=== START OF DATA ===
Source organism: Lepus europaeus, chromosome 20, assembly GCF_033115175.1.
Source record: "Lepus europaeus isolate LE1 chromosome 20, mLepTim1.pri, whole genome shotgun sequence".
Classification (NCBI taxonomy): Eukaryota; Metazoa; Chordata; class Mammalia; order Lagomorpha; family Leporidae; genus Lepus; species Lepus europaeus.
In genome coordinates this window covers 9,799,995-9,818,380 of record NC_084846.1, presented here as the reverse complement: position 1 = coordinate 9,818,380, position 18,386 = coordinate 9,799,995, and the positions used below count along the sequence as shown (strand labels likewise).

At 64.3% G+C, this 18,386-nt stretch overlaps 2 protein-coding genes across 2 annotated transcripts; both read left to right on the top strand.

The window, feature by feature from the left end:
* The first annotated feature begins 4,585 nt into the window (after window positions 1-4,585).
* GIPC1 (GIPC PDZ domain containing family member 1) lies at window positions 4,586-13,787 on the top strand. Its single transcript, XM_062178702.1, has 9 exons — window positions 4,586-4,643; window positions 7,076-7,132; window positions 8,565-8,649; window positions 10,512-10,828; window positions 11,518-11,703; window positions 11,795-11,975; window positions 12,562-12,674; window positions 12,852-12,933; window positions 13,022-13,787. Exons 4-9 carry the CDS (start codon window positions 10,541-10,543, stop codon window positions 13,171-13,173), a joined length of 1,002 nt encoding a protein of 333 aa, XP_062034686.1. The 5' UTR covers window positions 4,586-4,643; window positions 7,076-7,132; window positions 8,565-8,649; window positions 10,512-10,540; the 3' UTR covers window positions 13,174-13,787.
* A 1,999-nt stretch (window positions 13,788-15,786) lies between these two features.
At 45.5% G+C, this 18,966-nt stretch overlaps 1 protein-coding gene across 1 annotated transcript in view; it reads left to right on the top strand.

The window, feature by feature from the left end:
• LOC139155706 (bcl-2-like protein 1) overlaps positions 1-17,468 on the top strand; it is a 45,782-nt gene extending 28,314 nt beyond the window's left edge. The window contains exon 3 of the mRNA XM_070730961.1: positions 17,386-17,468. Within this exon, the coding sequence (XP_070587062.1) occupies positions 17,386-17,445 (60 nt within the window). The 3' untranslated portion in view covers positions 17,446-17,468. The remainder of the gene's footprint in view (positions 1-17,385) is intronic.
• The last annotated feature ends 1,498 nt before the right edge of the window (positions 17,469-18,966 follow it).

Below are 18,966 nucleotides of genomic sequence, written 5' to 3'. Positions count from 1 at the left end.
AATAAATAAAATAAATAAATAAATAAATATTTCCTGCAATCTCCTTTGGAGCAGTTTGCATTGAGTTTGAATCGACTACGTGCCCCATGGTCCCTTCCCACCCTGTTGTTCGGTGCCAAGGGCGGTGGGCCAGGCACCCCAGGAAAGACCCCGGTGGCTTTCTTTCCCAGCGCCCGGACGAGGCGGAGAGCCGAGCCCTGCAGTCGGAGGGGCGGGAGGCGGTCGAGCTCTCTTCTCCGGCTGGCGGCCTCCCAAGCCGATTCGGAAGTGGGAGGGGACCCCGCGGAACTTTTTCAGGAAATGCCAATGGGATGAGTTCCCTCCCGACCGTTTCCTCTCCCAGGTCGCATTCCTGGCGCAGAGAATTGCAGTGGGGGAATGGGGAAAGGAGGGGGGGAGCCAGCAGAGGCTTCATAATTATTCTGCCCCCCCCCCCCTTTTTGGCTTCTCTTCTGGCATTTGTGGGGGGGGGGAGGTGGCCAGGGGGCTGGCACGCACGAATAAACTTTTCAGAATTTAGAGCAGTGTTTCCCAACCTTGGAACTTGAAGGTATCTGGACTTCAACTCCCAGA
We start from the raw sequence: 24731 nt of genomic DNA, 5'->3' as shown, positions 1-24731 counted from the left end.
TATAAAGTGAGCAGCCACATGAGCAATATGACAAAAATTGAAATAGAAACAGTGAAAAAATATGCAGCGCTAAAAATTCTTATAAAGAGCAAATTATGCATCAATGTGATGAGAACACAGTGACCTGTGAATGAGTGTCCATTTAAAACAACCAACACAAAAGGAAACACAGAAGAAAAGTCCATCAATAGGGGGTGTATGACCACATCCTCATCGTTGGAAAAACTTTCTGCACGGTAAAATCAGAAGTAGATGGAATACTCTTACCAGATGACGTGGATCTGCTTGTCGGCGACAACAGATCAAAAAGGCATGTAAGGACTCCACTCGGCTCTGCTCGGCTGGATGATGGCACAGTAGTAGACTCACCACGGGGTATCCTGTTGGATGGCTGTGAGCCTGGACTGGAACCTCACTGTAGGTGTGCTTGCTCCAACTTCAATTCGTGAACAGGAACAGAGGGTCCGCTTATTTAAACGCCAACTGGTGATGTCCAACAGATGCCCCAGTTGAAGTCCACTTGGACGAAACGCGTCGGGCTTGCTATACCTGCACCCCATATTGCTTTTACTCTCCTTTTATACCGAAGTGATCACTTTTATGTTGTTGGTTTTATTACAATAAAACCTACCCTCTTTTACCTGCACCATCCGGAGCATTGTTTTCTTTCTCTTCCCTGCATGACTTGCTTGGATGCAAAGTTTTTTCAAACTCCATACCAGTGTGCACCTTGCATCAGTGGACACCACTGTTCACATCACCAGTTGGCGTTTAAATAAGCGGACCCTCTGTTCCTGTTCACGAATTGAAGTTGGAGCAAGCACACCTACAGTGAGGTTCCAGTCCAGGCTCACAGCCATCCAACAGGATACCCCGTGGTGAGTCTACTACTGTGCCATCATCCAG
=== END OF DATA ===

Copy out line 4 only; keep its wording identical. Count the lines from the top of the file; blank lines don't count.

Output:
In genome coordinates this window covers 9,799,995-9,818,380 of record NC_084846.1, presented here as the reverse complement: position 1 = coordinate 9,818,380, position 18,386 = coordinate 9,799,995, and the positions used below count along the sequence as shown (strand labels likewise).